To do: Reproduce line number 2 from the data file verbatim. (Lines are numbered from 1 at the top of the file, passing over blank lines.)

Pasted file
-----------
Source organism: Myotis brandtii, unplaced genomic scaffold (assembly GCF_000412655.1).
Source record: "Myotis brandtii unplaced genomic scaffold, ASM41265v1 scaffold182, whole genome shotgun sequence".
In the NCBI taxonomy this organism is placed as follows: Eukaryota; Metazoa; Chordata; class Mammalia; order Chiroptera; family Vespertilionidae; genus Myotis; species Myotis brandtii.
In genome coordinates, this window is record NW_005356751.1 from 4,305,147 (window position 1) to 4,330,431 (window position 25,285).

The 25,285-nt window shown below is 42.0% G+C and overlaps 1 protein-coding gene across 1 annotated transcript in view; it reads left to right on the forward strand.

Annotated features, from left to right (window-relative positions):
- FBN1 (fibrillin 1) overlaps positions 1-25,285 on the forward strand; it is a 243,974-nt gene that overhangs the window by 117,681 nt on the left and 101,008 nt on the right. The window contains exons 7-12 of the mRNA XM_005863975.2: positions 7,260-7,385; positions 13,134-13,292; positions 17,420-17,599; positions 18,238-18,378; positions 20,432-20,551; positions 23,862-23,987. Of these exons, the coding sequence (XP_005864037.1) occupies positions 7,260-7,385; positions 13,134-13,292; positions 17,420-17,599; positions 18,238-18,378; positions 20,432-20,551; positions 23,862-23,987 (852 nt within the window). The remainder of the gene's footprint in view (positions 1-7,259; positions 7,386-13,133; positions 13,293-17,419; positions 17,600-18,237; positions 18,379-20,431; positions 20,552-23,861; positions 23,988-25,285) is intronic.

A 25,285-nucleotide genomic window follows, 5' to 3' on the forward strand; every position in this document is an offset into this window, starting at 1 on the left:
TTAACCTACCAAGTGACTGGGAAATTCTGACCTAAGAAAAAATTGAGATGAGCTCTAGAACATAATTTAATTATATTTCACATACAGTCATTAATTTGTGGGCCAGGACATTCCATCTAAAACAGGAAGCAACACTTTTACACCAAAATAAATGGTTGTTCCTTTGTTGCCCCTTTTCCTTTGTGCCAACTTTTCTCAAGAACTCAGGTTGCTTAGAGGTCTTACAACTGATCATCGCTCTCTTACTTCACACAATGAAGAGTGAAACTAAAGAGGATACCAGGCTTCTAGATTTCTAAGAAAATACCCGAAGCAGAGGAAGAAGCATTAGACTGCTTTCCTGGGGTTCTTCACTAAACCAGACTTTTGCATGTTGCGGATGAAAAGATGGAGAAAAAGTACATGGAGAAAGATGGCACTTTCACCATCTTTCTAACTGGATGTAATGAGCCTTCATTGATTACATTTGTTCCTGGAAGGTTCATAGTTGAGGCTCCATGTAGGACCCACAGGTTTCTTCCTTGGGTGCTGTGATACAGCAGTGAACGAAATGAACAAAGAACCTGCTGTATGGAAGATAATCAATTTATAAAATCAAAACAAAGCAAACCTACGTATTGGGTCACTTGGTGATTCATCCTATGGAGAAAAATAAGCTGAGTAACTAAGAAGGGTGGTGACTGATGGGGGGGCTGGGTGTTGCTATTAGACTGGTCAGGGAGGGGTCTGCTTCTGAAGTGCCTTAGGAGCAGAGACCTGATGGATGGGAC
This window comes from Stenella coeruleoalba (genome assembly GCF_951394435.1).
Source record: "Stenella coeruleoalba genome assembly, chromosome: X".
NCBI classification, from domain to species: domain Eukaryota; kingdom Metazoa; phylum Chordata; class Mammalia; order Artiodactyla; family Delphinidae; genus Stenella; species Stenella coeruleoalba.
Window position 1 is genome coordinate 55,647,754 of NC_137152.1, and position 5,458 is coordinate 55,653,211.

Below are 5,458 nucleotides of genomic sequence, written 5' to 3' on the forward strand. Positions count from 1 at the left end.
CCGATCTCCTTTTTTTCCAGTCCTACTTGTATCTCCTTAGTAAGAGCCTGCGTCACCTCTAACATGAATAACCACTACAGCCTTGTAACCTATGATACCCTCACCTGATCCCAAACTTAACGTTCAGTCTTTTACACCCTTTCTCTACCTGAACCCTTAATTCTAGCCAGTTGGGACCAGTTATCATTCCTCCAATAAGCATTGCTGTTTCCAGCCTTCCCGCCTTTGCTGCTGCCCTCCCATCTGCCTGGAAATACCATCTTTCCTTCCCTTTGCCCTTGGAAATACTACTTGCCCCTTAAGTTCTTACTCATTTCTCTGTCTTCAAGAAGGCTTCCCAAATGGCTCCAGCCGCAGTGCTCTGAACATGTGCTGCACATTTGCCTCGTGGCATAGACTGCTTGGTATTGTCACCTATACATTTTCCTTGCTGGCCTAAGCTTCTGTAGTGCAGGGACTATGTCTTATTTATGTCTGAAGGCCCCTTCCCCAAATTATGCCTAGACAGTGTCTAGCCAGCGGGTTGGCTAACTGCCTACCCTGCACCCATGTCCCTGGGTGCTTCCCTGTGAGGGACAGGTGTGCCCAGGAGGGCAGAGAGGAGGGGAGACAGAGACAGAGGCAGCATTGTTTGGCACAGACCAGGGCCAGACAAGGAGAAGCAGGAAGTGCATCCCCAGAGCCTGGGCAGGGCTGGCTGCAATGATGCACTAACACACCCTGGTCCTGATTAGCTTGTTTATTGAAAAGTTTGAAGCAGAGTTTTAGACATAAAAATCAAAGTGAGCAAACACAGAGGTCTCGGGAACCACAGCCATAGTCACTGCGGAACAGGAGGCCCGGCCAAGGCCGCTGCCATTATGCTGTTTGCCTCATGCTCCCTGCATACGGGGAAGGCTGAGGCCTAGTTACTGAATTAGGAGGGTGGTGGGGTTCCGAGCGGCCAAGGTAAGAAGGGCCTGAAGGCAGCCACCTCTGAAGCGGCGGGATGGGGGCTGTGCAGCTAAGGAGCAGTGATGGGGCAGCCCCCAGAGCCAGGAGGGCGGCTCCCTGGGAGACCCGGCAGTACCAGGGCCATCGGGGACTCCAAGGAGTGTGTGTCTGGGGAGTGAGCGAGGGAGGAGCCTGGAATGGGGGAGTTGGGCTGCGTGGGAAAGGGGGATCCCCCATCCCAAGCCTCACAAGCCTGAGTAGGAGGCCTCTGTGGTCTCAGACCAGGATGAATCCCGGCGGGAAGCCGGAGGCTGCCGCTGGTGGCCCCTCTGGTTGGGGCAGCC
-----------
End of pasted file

Source record: "Myotis brandtii unplaced genomic scaffold, ASM41265v1 scaffold182, whole genome shotgun sequence".